- Immigration is difficult to discuss due to the political partisanship in our nation. But as the body of Christ, we must find ways to welcome and help those who are in our nation seeking a better life. It’s easy to think of immigration solely in terms of the southern border, but there are multitudes from around the world who are here and are coming legally. Millions are our brothers and sisters in Christ and can reach their people and language group freely in the USA. May the Holy Spirit help us to expand our vision to the masses that are part of our changing society.
- At the 2022 General Conference, the IPHC affirmed its commitment that marriage is between a man and a woman. In October the Council of Bishops, under the mandate of the General Conference, further clarified that commitment by stating that marriage is between a person identified at birth as male and a person identified at birth as female. We affirm the teaching of the Bible that sexual immorality, including homosexuality, is sinful and harmful to those who practice and identify as such. We rejoice that redemption is a reality for all who confess their sins (whatever they may be), turn away from sinful actions (of any kind), and surrender to the Lordship of Jesus Christ.
- We reject as contrary to the revealed will of God the current gender identity crisis that is physically, emotionally, and spiritually destructive. We commit ourselves to live as the Word of God reveals biblical womanhood and manhood, and to graciously love those who come to us wounded by the sexual and gender confusion of our times. As Christians, our identity is that of sinners who are born again, justified, and made new creatures by faith in the shed blood of Jesus on the Cross.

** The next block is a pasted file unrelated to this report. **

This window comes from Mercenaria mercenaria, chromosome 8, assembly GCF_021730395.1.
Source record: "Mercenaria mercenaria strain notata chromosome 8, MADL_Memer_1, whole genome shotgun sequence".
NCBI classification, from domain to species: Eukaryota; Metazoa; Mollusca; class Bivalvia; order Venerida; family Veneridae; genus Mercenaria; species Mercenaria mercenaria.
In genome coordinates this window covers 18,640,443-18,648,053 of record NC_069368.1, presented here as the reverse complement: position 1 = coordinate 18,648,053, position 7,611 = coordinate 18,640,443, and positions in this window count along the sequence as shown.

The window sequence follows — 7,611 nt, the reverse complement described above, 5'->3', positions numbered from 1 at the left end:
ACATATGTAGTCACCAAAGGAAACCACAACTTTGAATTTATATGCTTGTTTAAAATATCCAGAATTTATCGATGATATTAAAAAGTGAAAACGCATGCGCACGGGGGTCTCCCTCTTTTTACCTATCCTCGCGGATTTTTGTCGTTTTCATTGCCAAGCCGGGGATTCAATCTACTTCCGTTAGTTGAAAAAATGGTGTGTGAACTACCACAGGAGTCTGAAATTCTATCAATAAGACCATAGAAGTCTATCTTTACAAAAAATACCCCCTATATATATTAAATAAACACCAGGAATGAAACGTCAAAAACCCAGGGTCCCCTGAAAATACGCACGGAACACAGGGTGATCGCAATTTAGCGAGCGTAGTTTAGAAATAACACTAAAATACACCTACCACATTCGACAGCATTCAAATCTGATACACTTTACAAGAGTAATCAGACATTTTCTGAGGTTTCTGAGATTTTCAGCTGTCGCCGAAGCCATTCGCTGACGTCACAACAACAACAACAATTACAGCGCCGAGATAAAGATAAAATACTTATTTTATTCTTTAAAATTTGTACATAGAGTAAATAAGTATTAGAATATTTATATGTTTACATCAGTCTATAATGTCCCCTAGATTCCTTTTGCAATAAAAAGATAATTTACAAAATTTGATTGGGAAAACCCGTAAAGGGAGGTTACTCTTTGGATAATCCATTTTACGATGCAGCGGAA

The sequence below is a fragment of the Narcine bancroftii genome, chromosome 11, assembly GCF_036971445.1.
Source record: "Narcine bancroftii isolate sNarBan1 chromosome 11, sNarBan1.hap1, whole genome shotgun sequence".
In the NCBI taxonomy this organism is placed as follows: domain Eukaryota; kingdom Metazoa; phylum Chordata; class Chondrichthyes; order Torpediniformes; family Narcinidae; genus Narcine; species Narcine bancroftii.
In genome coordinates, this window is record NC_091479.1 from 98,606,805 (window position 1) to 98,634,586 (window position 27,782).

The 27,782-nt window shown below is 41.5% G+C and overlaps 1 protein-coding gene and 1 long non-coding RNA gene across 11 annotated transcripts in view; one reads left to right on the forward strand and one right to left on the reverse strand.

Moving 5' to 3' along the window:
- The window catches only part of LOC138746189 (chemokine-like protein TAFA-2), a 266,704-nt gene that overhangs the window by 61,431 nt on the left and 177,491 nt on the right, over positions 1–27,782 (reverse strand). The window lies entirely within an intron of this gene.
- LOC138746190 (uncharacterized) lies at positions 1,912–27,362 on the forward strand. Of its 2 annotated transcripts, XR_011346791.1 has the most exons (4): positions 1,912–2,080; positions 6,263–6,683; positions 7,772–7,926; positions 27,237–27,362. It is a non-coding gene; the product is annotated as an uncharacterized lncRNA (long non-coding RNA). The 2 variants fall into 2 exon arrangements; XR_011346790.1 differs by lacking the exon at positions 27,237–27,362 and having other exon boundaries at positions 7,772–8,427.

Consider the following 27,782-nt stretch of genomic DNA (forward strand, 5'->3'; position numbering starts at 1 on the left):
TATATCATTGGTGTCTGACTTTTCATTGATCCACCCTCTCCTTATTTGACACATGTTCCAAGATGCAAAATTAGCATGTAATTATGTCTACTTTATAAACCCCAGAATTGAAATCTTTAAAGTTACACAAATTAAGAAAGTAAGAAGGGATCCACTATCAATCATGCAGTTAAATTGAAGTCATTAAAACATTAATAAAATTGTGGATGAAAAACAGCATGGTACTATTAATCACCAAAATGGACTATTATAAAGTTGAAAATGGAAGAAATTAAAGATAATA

- We must not be afraid to stand on the Word of God in the public sphere. While the recent US Federal legislation named Respect for Marriage contains safeguards for religious liberty and expression, and while the current US Supreme Court seems more amenable to protecting religious liberties, we must be willing to receive the disdain of our world for our stance related to marriage and sexual morality. We must remember that we are called to bear witness to Christ regardless of the accusations and threats we may encounter.
Seventh, we must remember many issues that are pertinent for us as a global denomination confessing the Lordship of Jesus Christ: poverty, racism, how to live as citizens of the kingdom of God within the nation of our citizenship, and many others. We must recognize that much of the world is impacted by philosophies and practices promoted through western media to the world. As Christians in the West, we must resist the moral confusion that dominates Western politics, economics, and media. We resist as Spirit-filled and Spirit-led holiness people:
- Rejecting violence but standing for righteousness regardless the price.
- Rejecting the ungodly narratives of our time and learning afresh God’s redemptive narrative revealed in the Bible and our place in it.
- Rejecting the spiritual darkness and vitriol of social communications and speaking the truth in love, living in the light of Jesus Christ.
- Rejecting the pressures to be conformed to this world, and lovingly discipling one another to be transformed into the image of Christ.
Therefore, beloved in the Lord, let us join our hearts to live and love as Christ taught us. Let our homes and congregations truly be Places of Hope. Let our personal and corporate lives be guided as People of Promise, standing on the promises of God. And above all, let us be faithful to Jesus Christ until He returns. In the Name of the Father, the Son, and the Holy Spirit. Amen.